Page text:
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Pierre ‘The Bear’ Lamarche: “Trouble Down Below”

Pierre ‘The Bear’ Lamarche: “Trouble Down Below”

Written by: Pierre ‘The Bear’ Lamarche

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***Pierre Lamarche has been an outspoken proponent of Canadian tennis and how the sport should have a major place in the Canadian sport landscape. He believes this lofty ambition can only be achieved through the combination of success on the international professional competitive scene, with the required domestic infrastructure and a true partnership between Tennis Canada and the tennis private sector.

His comments are often taken as critical by those who feel targeted by his questions. His background as a player, coach, and leader [see background] in the sport and coaching industry warrants that his views, which are shared by many others, be given due process by anyone [or organization] who really wants to help Canadian Tennis achieve the proper national status it deserves in the sport community.***

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One of the greatest ironies of our society is how we constantly face directives from public sector institutions and individuals who quite often do not have the experience, success or knowledge necessary to qualify for such a role. Even more disconcerting is the empowerment that comes from the position and which deafens them to any feedback from the people they are dictating to. It seems in tennis that unlike in Canada, where everything is perfect in the relationship between coaches, parents and players, there are huge problems in our neighbors to the south. I say unlike because except for my disgruntled old voice, I have been told by Tennis Canada staff that their system does not have those authoritarian slants, and that the majority is happy. But when I read some of the issues in the US, I wonder if it’s because they are further along the route that Tennis Canada is following, or simply because they are American and are not afraid to be outspoken.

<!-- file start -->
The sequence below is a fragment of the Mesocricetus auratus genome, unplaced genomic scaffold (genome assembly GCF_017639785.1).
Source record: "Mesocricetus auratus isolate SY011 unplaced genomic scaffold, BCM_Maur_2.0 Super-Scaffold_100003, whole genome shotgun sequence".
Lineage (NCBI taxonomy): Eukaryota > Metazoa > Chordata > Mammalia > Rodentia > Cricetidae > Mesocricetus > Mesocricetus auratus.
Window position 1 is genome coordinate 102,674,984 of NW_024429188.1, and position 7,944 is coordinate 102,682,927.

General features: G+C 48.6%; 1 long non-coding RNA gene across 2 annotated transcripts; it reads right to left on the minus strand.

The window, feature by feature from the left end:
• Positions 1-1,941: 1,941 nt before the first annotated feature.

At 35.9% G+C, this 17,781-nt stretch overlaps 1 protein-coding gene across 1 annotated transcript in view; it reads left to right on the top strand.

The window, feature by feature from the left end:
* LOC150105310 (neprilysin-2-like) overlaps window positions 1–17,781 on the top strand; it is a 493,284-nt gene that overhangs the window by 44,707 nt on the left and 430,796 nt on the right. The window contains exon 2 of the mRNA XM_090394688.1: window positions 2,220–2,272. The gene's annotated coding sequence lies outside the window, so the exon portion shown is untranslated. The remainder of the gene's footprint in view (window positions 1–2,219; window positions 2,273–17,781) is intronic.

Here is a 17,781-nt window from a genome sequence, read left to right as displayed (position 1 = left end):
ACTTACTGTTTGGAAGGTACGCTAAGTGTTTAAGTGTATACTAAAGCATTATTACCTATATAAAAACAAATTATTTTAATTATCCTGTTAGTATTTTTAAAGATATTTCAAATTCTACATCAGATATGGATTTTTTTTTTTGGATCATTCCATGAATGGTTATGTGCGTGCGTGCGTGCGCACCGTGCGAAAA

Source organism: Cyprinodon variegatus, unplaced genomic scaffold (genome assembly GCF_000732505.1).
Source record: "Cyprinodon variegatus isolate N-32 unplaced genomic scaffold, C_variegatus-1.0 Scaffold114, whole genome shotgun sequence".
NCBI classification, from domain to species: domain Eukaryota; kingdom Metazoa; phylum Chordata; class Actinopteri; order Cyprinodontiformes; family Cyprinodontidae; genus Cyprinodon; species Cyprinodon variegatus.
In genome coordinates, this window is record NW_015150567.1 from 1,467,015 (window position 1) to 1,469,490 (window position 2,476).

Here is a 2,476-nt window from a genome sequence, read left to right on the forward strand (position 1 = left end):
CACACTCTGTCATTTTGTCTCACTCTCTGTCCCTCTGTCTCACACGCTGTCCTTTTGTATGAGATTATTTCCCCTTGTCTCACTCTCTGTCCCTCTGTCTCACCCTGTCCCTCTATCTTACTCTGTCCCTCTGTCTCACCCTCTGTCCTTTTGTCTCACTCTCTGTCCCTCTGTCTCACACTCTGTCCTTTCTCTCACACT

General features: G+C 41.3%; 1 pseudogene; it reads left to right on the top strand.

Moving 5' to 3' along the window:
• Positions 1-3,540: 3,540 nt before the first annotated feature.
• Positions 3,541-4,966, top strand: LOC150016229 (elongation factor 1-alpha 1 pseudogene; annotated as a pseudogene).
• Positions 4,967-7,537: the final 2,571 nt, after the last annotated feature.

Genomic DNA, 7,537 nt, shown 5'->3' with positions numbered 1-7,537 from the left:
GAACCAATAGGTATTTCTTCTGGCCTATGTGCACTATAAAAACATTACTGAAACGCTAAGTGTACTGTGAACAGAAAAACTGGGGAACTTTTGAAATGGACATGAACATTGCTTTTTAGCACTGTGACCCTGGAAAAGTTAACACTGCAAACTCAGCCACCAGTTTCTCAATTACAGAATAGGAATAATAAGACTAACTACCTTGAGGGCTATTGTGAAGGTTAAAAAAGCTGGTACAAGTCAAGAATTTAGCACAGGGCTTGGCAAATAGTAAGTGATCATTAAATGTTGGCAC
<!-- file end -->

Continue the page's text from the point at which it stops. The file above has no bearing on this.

The following is from Tim Mayotte, the former #7 ATP ranked player, silver medalist in Seoul and former National Coach for the USTA. He wonders about the dictatorial mandates of the US.

The USTA is forcing coaches and their players down a rigid and therefore ill-conceived path… It is yet another expression of the leaders of the USTA’s culture of rigidity and heavy-handedness. This pattern is alarming and has had, and will continue to have far-reaching negative consequences… Most tragically, when I and others seriously questioned “the Philosophy,” were informed that these questions were not welcome. I was forced to apologize for my curiosity. What was more upsetting was that these programs were put in place by coaches and managers who had never spent significant time developing juniors.

I wish this was only my experience. Sadly, many, many others have dealt with this approach inside and outside the organization. The consequences of this rigid thinking and implementation have been devastating and enormous. Five years later, and tens, if not hundreds, of millions of dollars later, USTA PD has produced very few top prospects, fired many, many, coaches, alienated hundreds of others, and angered curious parents who are told to stay out of the process of their children’s development.